"MNF": Still hot under the lights
The prime-time institution has its drawbacks, but it remains a treat for players and fans alike.
Seattle Times NFL reporter
"Monday Night Football" is like the price of gas.
Each one has an inflated present that so often gets compared to some idyllic past.
The prime-time telecast is not the cultural touchstone it was back when there were only three networks. It no longer is that unique a product now that football can be found somewhere on television darn near every night of the week.
The NFL has games on Sunday nights, Monday nights and, beginning on Thanksgiving, Thursday nights, too.
So when ESPN came to town this week, it was easy to get all cynical and make jokes about that corny fish-catching feature that has become our regional cliché and the coffee comments that are sure to follow. Heck, the game's not even broadcast anymore, usually available only on cable, and this Monday's game will feature two teams from the league's worst division.
That's so gloomy, though, and we get plenty of cloud cover this time of year without anyone acting like Eeyore about a game that happens to be on television.
Truth is, we've gotten a little spoiled here recently. The Seahawks were featured on "Monday Night Football" twice last season and once the year before. It's easy to forget that getting a slot on football's prime-time pioneer is a pretty cool thing for a city tucked in the upper left corner of the nation's sports landscape.
Just ask Preben Martin, a University of Washington graduate from Vashon who will be working on the telecast. He's one of the hundreds who are part of televising this football game, a small village of employees that descends somewhere every week. Earlier this season it was Buffalo, when the Bills made their first Monday-night appearance since 1989. You couldn't just feel the excitement in town, you could see it.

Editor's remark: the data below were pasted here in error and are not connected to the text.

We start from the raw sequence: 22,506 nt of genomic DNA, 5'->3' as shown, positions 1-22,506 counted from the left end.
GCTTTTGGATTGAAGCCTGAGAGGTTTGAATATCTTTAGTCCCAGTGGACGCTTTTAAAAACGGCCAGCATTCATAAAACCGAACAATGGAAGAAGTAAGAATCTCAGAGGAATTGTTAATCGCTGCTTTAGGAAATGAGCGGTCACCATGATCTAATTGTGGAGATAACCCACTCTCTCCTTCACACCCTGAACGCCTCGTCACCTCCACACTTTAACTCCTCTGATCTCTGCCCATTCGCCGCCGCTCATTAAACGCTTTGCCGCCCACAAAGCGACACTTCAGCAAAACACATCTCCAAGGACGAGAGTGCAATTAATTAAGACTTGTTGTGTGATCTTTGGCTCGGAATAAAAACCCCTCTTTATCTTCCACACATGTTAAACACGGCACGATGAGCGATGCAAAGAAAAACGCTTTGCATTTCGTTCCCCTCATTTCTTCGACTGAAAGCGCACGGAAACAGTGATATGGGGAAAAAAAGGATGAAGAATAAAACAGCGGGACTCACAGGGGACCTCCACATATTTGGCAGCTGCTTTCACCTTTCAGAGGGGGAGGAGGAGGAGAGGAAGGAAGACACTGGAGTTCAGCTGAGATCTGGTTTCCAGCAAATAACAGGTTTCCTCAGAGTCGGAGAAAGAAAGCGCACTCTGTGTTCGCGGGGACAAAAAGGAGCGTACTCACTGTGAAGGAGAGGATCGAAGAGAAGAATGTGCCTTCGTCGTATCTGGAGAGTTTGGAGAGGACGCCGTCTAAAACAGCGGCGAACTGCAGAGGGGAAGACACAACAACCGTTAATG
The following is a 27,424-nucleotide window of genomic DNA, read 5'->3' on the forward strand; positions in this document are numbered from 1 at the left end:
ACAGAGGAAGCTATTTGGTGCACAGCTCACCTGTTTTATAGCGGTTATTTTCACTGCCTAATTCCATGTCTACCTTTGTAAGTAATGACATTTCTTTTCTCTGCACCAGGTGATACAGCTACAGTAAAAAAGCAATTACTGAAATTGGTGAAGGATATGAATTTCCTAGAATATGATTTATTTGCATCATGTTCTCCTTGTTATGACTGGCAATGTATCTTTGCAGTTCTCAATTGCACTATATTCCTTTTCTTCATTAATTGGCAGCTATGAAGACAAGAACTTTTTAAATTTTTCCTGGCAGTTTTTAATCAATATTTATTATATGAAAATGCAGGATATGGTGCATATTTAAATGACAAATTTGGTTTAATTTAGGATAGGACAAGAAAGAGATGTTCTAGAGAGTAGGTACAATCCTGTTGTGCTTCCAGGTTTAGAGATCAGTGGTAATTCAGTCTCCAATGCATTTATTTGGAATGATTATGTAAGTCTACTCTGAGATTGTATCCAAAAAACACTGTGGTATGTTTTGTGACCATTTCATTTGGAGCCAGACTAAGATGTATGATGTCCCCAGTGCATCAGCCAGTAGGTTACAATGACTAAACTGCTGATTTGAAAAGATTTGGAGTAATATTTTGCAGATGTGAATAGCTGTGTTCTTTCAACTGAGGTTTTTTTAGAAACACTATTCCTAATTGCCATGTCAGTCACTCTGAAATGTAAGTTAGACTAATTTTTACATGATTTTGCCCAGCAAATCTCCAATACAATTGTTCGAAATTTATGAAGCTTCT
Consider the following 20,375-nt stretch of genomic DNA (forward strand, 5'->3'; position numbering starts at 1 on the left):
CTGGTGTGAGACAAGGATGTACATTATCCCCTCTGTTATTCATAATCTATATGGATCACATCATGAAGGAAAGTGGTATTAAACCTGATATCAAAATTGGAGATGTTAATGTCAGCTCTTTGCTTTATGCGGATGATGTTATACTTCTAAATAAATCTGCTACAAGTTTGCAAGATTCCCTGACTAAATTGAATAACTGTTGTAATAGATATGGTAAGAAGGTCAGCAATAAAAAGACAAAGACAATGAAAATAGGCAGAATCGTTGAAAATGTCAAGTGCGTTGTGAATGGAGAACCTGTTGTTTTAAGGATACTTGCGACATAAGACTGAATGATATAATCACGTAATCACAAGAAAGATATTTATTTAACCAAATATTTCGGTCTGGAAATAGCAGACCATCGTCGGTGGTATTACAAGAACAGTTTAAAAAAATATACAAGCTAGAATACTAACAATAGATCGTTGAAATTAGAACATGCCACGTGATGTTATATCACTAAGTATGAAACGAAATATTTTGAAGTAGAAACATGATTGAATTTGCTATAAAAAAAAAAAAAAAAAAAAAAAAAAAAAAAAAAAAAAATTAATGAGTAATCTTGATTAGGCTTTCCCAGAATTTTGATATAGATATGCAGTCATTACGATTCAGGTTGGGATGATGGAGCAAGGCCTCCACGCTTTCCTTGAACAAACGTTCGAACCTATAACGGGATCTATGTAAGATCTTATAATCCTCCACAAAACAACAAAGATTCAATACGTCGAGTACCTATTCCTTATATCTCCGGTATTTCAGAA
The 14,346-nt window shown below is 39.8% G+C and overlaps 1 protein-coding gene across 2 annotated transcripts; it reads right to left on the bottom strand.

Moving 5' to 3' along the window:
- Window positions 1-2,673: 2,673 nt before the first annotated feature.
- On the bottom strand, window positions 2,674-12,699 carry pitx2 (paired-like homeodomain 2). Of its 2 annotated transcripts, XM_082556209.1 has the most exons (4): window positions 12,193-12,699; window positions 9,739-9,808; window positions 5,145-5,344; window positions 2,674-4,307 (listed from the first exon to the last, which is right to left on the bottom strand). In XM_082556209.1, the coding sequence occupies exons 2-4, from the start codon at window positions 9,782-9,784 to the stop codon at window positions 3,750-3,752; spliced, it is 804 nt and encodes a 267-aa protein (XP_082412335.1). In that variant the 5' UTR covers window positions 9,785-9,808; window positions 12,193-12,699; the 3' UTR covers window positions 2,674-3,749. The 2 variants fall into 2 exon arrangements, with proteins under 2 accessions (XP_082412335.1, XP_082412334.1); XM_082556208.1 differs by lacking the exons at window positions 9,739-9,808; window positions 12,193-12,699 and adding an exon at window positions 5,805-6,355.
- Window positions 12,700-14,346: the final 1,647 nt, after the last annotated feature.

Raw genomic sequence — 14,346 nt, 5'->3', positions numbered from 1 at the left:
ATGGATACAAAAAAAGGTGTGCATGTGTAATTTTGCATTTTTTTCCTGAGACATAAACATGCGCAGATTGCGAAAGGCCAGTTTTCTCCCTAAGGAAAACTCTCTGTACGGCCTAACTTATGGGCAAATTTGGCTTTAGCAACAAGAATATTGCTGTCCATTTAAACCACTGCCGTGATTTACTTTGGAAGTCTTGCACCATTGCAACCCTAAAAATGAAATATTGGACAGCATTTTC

"They were out tailgating at like 8 in the morning," Martin said.
Try getting cynical about that.
On Monday Martin, 32, will be hip deep in game footage from the 30 or so cameras capturing the game. His primary job is assembling the highlight packages aired during the telecast.
The whole thing is a pretty impressive operation.
Truth is, Monday night is still the NFL's most prominent pedestal in the regular season, the time when players know that all their peers are watching. Seahawks quarterback Matt Hasselbeck remembered he wasn't allowed to stay up that late to watch it as a kid, and linebacker Julian Peterson has said he still gets a charge any time he hears that tried-and-true baseline that starts the show.
"Sunday and Monday nights are special nights for the cities of the teams," Seahawks coach Mike Holmgren said. "It's an excitement there. So I don't think it's lost anything."
The announcers are the most common complaint. Then again, haven't people always been saying that? This is a telecast that survived Dennis Miller's ham-handed humor and Joe Theismann's ego and all the other complaints that the show isn't what it used to be. Even Howard Cosell felt himself a perpetual victim, hated by the people, and that was during the good ol' days people so often talk about.
Truth is, anything that gets heralded for what it used to be probably wasn't ever as great as everyone remembers. It's a football game on television, not "Masterpiece Theater." Needless to say, people preferred football both then and now, and a good slice of the country will get an eyeful of Seattle on Monday when they tune in for the game that every week remains the cornerstone of the prime-time football lineup.
So you can complain about the telecast, or you can enjoy the prime-time slot the Seahawks find themselves in during their only Monday-night appearance of the season.
Danny O'Neil: 206-464-2364 or firstname.lastname@example.org
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